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Gunther, M.S. (1999). Recalled Dreams as a Stimulus for Self-Analysis. Ann. Psychoanal., 26:83-101.

(1999). Annual of Psychoanalysis, 26:83-101

Recalled Dreams as a Stimulus for Self-Analysis

Meyer S. Gunther, M.D.

Discretion is incompatible with a satisfactory description of an analysis; to provide the latter one would have to be unscrupulous, give away, betray, behave like an artist who buys paints with his wife's housekeeping money or uses the furniture as firewood to warm the studio for his model. Without a trace of this kind of unscrupulousness the job cannot be done.

—Sigmund Freud (in Meng and Freud, 1963)

In his important essay titled “On Fastball Pitching, Astronomical Clocks and Self-Cognition,” Gedo (1993) describes an experience of obligatory self-analysis, as if he were required by something within himself to explore the meaning of a striking dream which occurred the night before he was to present an honorary lecture in one of his old hometowns. This article provided the impetus for me to put into print my own attempts at making sense out of four recurrent dreams. When these dreams present themselves unbidden to my consciousness, I am aware of a feeling of uneasiness that compels me to think about them. I believe these dreams signal a change in some critical situational factors (often traumatic, but not only so) which, in turn, demand and facilitate further solutions to old issues. When I have done sufficient mental work, these dreams slip back to preconscious levels and remain quiescent until the next time they are needed.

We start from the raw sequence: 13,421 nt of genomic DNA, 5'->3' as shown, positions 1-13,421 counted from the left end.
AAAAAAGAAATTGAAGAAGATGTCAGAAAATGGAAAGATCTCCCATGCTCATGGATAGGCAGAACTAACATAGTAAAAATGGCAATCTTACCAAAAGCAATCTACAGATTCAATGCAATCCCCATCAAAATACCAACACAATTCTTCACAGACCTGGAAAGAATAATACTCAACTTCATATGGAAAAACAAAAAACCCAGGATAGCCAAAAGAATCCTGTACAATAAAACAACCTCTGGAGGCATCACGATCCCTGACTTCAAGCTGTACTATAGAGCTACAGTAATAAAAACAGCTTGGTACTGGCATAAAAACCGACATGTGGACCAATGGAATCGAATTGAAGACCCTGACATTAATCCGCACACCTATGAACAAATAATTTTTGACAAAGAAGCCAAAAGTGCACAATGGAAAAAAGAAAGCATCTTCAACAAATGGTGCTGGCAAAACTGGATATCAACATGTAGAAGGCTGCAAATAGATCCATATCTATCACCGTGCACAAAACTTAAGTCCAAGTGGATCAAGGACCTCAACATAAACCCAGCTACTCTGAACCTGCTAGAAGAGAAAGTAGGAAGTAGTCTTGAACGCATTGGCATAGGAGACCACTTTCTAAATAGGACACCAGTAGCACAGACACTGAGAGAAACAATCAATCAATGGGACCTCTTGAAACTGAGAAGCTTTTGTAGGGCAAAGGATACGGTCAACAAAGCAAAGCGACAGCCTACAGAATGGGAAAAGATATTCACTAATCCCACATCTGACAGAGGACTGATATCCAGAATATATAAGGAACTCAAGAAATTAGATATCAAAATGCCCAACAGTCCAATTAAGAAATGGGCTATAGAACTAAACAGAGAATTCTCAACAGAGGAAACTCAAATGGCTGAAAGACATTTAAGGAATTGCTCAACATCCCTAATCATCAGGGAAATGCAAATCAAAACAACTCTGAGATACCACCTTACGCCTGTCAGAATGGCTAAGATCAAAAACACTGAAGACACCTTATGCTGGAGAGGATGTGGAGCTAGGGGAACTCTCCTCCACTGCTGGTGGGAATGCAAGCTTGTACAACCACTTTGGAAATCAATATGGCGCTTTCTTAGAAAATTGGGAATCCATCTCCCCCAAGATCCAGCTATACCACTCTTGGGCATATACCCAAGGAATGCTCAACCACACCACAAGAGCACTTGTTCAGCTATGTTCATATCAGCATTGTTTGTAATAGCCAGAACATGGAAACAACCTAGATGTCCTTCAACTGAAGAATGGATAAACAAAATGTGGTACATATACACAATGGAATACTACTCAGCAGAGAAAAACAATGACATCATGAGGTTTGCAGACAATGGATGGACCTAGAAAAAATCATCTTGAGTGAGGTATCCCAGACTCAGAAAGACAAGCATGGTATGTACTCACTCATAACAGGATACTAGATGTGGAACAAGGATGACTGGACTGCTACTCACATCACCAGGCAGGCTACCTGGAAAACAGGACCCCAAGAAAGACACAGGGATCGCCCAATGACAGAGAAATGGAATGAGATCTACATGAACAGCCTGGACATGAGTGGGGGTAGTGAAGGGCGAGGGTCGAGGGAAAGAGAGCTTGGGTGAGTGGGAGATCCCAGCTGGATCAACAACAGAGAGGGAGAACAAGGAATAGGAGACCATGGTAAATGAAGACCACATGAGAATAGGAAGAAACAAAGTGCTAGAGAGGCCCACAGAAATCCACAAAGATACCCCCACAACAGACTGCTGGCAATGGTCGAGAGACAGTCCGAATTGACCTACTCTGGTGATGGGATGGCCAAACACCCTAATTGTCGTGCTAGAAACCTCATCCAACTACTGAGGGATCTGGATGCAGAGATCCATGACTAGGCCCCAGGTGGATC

After describing these dreams, their original associations, and the circumstances that characterized their first occurrence, I shall present a summary of my efforts to explore how they fit into my self-analysis. I shall critically review some current conceptulizations about the use of self-analysis and make some proposals regarding how such representational phenomena might relate to self-analytic activity.

Although

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